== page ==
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This article was published 27/7/2012 (1375 days ago), so information in it may no longer be current.
TORONTO -- Zellers stores may soon join now-defunct Canadian chains as a relic of the retail past after its parent company said Thursday it will close most of the 64 remaining locations, affecting up to 6,400 jobs.
Hudson's Bay Co. -- Zellers Inc.'s parent company -- has been contemplating what to do with the brand since last year, when it sold the majority of the leases for its 279 discount stores to Target Corp. for $1.83 billion, said spokeswoman Tiffany Bourre.
"After a lengthy review and numerous discussions with various parties it became apparent that continuing to operate the Zellers banner in its current form was not viable, particularly given the geographic footprint of the remaining locations," Bourre said.
Most of the remaining stores will be closed by March 2013.
But Bourre added the company hasn't ruled out the possibility of maintaining some of the store locations and opening them under another retail banner. Zellers is "considering options" for certain locations, including "rebranding some stores" -- a determination that has yet to be made, she said.
Hudson's Bay Co. did not provide any indications as to which stores, or how many, would remain open.
That includes the location in the basement of the Bay store in downtown Winnipeg as well as Zellers locations in the Northgate and Fort Richmond shopping centres, the three current Zellers locations that have not been included in Target's Canadian store rollout.
Zellers, which offers everything from housewares to hosiery, has faced an onslaught of competition from large U.S. retailers in recent years, most notably from Walmart, which has been expanding into a one-stop destination with dry-cleaning services and a full suite of groceries. Zellers was one of the last remaining large Canadian discount retailers after the Woolco, BiWay and Bargain Harold's brands became extinct years ago.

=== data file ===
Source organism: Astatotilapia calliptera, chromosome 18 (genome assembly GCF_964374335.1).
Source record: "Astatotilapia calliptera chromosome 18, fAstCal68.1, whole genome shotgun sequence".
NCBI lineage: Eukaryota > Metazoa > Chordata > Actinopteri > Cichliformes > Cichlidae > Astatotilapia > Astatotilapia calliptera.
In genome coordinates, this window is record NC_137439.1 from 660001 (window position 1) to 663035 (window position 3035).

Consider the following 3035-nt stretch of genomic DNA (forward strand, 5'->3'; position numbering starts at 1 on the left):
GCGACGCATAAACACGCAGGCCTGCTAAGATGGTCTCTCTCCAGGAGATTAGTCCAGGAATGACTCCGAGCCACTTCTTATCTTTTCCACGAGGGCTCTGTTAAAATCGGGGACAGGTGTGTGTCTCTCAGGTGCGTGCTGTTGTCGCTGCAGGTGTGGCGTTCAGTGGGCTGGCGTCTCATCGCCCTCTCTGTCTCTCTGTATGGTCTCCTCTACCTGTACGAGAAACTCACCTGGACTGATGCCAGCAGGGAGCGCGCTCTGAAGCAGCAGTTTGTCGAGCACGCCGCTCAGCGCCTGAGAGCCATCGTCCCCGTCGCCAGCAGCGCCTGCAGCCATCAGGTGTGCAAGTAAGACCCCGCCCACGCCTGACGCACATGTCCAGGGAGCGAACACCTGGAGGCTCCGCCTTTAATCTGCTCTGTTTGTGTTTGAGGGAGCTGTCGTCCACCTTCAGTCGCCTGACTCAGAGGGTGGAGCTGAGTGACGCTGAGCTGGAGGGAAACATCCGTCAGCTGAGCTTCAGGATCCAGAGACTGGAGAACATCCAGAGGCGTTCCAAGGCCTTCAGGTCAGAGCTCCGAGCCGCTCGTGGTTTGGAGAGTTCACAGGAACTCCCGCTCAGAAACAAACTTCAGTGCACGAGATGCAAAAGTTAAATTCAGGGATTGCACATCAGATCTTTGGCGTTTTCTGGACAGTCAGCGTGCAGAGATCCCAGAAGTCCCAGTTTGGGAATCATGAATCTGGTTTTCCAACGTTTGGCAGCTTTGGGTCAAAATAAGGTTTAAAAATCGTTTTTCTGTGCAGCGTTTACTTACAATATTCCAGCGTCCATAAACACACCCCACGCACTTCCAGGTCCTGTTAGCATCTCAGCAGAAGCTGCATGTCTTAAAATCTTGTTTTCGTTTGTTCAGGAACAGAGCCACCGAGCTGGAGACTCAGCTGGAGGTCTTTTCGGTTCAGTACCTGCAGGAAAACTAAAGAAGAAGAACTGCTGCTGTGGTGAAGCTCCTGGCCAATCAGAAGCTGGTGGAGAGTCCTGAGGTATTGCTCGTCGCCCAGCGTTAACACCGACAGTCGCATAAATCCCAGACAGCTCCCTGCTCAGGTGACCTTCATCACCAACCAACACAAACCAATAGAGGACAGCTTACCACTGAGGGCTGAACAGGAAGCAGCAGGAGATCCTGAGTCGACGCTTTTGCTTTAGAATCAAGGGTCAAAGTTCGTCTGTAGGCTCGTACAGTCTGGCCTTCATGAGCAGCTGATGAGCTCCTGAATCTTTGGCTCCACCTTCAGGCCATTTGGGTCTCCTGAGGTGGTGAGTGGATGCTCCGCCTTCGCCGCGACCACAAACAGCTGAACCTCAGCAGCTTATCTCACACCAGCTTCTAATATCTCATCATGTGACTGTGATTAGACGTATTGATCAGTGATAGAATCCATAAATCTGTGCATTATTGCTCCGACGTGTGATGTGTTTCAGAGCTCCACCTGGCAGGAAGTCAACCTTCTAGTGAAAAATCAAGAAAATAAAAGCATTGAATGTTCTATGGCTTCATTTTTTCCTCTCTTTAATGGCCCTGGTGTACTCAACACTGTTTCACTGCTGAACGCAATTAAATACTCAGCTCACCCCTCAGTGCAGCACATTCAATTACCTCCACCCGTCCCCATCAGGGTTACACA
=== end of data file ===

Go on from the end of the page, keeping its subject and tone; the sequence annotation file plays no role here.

The company said it operates 64 stores that were not acquired by Target, or were already slated for closure.
A spokeswoman for Walmart Canada wouldn't comment on whether Canada's largest retailer is interested in acquiring any of the locations. Target Corp. could not immediately be reached for comment.
Target has said Zellers employees would be encouraged to apply for jobs at their stores, but a Zellers employees' union has launched the Target Fairness campaign to raise awareness about Target's failure to commit to take on Zellers employees.
But the campaign has achieved little so far. Target has not responded to its demands and Walmart has recently said it won't automatically hire Zellers employees, said Kevin Shimmin, national representative for UFCW Canada, the union representing employees at Zellers stores in B.C., Quebec and Ontario.
"At the end of the year, you're looking at probably more than 10,000 Zellers employees that are out of a job," he said.
Shimmin is worried about the treatment of Canadian retail employees as more Canadian brands disappear and the number of U.S. chains grows.
"What we can expect from Target is exactly the same as Walmart, as far as no job security, low wages and part-time work," he said.
Target plans to open 125 to 135 stores in Canada. It has purchased the leasehold interests of 189 sites currently operated by Zellers Inc. and it says about $10 million to $11 million will be invested to remodel its stores.
Target has announced its plans to have its new stores open in former Zellers locations in the Shoppers Mall in Brandon and Kildonan Place Shopping Centre and Southdale Centre in Winnipeg in the spring of 2013. By winter 2013, the company said it will open at the former Grant Park Zellers location.
The Free Press reported last week a tentative plan to build a stand-alone Target store at Polo Park has cleared a pair of hurdles at city hall to allow construction of a 170,000-square-foot retail store on the Canad Inns Stadium site.
The developers hope Target will build on 3.2 hectares at the northwest corner of the stadium site. But the U.S. chain may choose to redevelop the existing Zellers store in the mall instead.
-- The Canadian Press, with files from staff